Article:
Microsoft appears to be trying to make the security of its SQL Server database more watertight, but it still has a ways to go, according to users.
That was the message from SQL Server database administrators at the Professional Association for SQL Server Community Summit in the US, some of whom were hit hard by the Slammer worm last winter.
"Security is the most important thing in our business," Gordon Mangione, vice president of SQL at Microsoft, told the user conference, adding that the company had already started to focus resources on security before the Slammer outbreak. He pointed to a team at the company whose job now "is to try to preemptively break the product."
With security in mind, the company will turn off bundled capabilities in Yukon, the next SQL Server release, such as Web services that could be attacked by hackers or other threats. But Mangione also urged users to do their part by using Microsoft's Baseline Security Analyzer product to help detect vulnerabilities in their systems.
"Definitely, pre-Yukon, there were things we saw that could certainly be improved," said Rebecca Lewis, director of systems at Townsend Analytics, a Chicago-based provider of financial software and services that runs SQL Server 2000.
Even though Microsoft alerted her to the potential attack, Slammer "had a large impact on us," Lewis said. Because the attack took place on a Friday, it did not slow the company's operations -- but it took a lot of work over the following weekend to recover.
The default-off feature in Yukon, for instance, is a good step for the company, she said. But it would have been helpful if Microsoft had offered some sort of way to automate the process in SQL Server 2000, which the Townsend staff had to perform manually. (Microsoft said the 2000 architecture doesn't permit the process to be automated.)
Other users called on Microsoft to help train database staff on how to implement all of the security features that exist.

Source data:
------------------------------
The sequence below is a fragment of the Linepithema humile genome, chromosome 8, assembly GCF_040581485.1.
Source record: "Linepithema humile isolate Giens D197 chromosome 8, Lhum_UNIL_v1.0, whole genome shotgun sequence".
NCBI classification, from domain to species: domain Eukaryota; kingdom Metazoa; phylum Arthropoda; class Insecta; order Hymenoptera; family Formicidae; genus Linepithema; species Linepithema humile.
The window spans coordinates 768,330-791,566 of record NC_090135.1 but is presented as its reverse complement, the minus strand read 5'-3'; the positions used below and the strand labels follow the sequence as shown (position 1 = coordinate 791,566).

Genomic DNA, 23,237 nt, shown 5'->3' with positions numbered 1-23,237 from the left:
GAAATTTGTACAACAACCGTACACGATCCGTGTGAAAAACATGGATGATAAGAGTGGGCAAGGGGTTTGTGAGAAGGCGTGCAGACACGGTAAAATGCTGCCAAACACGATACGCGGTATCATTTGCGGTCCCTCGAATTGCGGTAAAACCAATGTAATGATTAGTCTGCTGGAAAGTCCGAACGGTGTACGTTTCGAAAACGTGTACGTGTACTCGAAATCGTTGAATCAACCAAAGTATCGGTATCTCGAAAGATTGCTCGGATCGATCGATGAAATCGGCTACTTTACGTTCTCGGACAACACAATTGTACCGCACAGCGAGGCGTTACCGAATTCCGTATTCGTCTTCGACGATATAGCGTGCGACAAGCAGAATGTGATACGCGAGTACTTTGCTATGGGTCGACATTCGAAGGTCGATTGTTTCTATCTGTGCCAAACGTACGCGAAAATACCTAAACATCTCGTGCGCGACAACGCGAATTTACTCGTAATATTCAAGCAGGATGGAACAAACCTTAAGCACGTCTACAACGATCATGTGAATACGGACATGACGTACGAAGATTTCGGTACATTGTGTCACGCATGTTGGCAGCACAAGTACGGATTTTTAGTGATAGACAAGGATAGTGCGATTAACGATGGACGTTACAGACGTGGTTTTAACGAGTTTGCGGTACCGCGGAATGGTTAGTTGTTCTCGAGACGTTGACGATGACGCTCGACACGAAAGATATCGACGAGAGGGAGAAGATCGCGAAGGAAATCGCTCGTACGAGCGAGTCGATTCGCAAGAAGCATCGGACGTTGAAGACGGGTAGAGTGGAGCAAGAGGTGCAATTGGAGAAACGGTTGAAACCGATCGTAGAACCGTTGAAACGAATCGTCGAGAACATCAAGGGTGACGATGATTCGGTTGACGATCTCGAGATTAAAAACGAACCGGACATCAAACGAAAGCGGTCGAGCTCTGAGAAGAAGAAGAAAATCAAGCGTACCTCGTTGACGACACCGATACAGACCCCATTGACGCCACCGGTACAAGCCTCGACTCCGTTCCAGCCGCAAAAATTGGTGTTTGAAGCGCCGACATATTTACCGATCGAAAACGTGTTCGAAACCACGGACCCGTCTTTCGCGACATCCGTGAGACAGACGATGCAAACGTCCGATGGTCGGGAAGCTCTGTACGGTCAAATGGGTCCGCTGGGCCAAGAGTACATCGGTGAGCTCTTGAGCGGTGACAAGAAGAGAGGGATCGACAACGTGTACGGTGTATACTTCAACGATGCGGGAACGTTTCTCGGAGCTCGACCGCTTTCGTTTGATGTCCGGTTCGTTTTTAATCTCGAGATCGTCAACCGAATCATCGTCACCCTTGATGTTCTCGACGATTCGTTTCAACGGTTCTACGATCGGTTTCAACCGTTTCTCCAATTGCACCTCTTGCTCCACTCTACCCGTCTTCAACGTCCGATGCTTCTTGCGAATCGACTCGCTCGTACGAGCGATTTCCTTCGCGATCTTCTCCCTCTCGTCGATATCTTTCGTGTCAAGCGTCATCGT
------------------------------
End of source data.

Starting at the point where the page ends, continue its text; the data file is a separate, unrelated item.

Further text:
"It's hard to be a security expert, developer and database administrator," said Don Watters, data group manager at PhotoWorks, a Seattle-based film processing company that runs SQL 2000 and SQL Active Service Pages to deliver Web pages. Though PhotoWorks wasn't affected by Slammer, Watters pointed to a problem in the way patches are publicized -- something he said isn't necessarily a Microsoft problem alone.
Once hackers hear about a vulnerability, he said, they immediately attack it. Watters suggested the need for a more private way of sending patches to users.
Despite Microsoft's efforts, there "is still a long ways to go" in terms of making it easier for database administrators to add hot fixes and services and install them without taking systems down, said Jose Amado-Blanco, database administrator for customer support operations at Verizon Communications. His unit runs SQL Server 2000 Enterprise Edition to support customer-facing applications and was affected by Slammer. Currently, he said, adding patches requires a command line interface; he would prefer a simpler-to-use Microsoft-style graphical user interface.
Microsoft said support for installing hot patches online will be available in Yukon.
The issues may be more than technical, however. Many of the security problems around SQL Server are often caused by poor management policies or processes, said analyst Charlie Garry at Meta Group. However, the Best Practices Analyzer management and configuration tool should help reduce the "user culpability" issues.